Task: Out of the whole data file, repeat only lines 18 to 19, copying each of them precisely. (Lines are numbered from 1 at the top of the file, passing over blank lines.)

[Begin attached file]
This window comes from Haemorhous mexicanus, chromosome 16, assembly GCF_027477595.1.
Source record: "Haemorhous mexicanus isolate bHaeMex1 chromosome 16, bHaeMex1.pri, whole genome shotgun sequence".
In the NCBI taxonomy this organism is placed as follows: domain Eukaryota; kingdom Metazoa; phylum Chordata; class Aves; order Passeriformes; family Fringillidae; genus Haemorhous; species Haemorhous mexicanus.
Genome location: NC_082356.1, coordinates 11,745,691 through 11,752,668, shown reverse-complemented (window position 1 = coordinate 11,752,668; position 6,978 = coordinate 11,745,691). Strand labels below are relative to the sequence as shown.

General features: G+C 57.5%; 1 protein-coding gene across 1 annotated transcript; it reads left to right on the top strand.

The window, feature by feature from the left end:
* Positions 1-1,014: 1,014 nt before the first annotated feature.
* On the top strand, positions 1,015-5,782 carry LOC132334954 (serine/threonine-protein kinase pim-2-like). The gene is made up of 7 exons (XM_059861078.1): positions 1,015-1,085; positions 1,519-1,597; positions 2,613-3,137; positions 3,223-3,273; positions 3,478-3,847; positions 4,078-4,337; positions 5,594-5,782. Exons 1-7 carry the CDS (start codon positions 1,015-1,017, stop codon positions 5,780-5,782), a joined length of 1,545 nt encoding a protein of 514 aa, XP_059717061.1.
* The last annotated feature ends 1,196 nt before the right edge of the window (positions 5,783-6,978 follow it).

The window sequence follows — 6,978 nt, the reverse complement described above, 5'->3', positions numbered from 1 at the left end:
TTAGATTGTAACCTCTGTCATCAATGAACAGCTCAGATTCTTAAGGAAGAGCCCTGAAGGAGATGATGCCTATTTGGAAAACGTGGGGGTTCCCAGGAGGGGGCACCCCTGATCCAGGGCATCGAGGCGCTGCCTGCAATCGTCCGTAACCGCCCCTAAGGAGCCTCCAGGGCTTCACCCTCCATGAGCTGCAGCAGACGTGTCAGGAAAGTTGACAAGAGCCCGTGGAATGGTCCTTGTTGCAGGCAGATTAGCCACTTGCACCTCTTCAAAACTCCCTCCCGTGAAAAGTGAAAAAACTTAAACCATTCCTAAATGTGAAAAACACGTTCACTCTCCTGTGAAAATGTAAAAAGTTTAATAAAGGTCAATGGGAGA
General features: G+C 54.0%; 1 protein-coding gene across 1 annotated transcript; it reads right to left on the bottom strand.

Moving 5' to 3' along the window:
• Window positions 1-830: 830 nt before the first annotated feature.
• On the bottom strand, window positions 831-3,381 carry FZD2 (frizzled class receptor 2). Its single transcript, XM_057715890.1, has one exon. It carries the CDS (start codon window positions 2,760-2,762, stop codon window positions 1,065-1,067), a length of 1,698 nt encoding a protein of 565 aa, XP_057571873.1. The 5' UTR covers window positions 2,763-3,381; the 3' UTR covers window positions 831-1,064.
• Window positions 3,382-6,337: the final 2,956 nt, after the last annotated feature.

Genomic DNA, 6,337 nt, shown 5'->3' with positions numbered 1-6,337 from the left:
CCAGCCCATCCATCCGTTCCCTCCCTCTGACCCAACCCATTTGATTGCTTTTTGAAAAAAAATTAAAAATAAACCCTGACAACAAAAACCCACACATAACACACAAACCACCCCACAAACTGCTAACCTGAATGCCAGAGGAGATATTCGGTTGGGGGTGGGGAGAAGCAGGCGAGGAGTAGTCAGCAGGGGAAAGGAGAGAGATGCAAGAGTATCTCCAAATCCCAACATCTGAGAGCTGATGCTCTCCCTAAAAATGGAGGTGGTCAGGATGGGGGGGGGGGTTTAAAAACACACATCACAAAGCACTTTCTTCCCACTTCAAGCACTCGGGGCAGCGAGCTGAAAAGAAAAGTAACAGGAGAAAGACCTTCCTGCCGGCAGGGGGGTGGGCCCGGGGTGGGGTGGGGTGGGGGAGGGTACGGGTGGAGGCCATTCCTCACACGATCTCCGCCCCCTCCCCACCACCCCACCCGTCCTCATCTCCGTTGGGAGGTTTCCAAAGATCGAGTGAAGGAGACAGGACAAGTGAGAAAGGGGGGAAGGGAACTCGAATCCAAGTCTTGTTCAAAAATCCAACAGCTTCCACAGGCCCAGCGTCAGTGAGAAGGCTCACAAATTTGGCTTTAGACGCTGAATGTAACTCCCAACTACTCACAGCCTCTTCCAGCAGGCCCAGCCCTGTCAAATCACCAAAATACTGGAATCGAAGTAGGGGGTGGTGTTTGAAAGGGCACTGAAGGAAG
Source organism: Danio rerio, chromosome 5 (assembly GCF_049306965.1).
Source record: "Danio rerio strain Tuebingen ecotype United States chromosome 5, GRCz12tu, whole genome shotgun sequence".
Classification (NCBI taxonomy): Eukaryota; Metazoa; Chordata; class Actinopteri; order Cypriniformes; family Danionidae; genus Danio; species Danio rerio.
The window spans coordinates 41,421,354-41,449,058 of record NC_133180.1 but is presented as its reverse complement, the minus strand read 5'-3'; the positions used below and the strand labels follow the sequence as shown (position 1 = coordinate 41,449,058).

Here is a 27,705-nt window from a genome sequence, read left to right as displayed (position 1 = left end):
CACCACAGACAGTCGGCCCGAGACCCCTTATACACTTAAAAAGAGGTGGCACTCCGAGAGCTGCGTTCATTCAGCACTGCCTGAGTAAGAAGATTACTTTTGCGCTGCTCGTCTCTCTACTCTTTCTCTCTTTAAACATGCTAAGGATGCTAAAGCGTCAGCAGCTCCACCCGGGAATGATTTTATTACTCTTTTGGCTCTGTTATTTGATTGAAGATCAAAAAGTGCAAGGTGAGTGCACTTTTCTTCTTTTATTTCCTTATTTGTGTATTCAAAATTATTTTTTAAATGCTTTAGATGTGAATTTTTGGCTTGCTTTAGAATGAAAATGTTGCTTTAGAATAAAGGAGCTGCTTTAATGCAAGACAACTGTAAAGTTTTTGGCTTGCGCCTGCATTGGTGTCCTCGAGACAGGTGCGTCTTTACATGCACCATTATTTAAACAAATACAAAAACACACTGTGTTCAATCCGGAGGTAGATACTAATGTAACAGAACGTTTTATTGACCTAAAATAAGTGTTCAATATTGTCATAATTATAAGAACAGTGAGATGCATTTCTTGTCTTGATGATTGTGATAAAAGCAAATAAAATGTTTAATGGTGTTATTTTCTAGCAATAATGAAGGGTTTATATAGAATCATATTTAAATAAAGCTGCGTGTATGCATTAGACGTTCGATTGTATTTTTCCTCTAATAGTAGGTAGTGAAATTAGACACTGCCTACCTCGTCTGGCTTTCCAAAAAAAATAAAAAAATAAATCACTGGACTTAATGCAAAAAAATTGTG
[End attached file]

CCAGCCCATCCATCCGTTCCCTCCCTCTGACCCAACCCATTTGATTGCTTTTTGAAAAAAAATTAAAAATAAACCCTGACAACAAAAACCCACACATAACACACAAACCACCCCACAAACTGCTAACCTGAATGCCAGAGGAGATATTCGGTTGGGGGTGGGGAGAAGCAGGCGAGGAGTAGTCAGCAGGGGAAAGGAGAGAGATGCAAGAGTATCTCCAAATCCCAACATCTGAGAGCTGATGCTCTCCCTAAAAATGGAGGTGGTCAGGATGGGGGGGGGGGTTTAAAAACACACATCACAAAGCACTTTCTTCCCACTTCAAGCACTCGGGGCAGCGAGCTGAAAAGAAAAGTAACAGGAGAAAGACCTTCCTGCCGGCAGGGGGGTGGGCCCGGGGTGGGGTGGGGTGGGGGAGGGTACGGGTGGAGGCCATTCCTCACACGATCTCCGCCCCCTCCCCACCACCCCACCCGTCCTCATCTCCGTTGGGAGGTTTCCAAAGATCGAGTGAAGGAGACAGGACAAGTGAGAAAGGGGGGAAGGGAACTCGAATCCAAGTCTTGTTCAAAAATCCAACAGCTTCCACAGGCCCAGCGTCAGTGAGAAGGCTCACAAATTTGGCTTTAGACGCTGAATGTAACTCCCAACTACTCACAGCCTCTTCCAGCAGGCCCAGCCCTGTCAAATCACCAAAATACTGGAATCGAAGTAGGGGGTGGTGTTTGAAAGGGCACTGAAGGAAG
Source organism: Danio rerio, chromosome 5 (assembly GCF_049306965.1).